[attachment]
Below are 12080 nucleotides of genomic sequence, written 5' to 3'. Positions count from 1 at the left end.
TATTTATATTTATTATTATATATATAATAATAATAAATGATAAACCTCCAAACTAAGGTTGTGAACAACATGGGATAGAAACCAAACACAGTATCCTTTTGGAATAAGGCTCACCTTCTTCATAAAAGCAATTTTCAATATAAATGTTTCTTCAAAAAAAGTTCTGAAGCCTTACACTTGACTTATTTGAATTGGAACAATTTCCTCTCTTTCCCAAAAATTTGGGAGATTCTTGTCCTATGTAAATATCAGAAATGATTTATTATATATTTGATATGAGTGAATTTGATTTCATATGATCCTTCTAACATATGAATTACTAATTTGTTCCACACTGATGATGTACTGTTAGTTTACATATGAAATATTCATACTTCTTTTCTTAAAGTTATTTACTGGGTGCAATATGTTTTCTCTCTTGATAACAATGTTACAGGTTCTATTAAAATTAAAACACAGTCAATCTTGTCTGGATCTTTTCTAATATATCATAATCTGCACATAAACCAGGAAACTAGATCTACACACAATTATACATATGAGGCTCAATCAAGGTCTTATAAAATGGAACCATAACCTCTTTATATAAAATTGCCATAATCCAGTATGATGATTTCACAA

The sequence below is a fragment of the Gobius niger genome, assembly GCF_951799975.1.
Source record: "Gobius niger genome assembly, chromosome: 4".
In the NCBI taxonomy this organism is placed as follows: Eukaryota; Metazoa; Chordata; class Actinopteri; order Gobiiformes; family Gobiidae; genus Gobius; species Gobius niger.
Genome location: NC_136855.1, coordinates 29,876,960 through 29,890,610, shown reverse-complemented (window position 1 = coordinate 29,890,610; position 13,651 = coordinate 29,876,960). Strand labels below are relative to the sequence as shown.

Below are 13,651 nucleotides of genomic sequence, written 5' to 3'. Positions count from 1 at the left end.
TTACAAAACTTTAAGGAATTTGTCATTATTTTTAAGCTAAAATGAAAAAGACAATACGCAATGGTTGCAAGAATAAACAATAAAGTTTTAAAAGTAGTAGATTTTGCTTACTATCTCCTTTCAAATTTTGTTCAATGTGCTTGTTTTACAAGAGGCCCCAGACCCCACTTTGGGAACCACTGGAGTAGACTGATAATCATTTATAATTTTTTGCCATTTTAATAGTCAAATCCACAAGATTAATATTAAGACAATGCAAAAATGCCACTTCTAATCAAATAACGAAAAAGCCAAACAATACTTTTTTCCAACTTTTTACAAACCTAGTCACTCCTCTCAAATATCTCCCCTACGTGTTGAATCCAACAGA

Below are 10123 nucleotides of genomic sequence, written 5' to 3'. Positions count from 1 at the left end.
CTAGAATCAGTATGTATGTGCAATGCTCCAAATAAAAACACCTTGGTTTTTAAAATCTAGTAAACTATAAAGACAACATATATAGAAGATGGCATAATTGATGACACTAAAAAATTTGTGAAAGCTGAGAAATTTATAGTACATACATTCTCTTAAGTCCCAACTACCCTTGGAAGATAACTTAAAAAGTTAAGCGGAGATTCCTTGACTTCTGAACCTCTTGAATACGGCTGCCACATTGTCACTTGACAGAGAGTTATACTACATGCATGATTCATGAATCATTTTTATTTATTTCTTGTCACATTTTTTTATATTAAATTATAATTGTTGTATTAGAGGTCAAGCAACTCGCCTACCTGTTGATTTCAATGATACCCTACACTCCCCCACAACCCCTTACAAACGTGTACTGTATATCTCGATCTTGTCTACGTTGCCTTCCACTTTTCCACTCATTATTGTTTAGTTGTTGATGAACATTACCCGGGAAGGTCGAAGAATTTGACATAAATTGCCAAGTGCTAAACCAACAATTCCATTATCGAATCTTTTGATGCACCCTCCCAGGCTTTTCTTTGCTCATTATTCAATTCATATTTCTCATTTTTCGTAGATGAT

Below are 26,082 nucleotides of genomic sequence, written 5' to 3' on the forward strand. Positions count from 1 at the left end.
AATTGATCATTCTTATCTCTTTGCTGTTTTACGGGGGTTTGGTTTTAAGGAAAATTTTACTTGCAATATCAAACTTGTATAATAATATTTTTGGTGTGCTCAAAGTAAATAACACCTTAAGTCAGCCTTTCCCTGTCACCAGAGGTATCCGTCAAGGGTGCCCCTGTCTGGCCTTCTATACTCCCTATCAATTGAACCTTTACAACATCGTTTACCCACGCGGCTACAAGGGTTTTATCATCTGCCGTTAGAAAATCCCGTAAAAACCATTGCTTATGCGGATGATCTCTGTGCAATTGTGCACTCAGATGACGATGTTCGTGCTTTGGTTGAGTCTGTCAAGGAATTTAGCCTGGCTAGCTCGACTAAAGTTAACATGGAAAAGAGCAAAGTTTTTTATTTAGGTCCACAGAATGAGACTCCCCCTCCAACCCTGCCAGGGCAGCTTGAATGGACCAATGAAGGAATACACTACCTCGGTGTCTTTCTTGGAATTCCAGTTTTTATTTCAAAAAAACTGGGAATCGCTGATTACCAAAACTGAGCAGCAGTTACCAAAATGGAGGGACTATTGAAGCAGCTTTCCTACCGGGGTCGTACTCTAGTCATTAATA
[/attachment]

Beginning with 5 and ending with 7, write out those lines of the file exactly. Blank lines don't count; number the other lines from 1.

In the NCBI taxonomy this organism is placed as follows: Eukaryota; Metazoa; Chordata; class Actinopteri; order Gobiiformes; family Gobiidae; genus Gobius; species Gobius niger.
Genome location: NC_136855.1, coordinates 29,876,960 through 29,890,610, shown reverse-complemented (window position 1 = coordinate 29,890,610; position 13,651 = coordinate 29,876,960). Strand labels below are relative to the sequence as shown.

Below are 13,651 nucleotides of genomic sequence, written 5' to 3'. Positions count from 1 at the left end.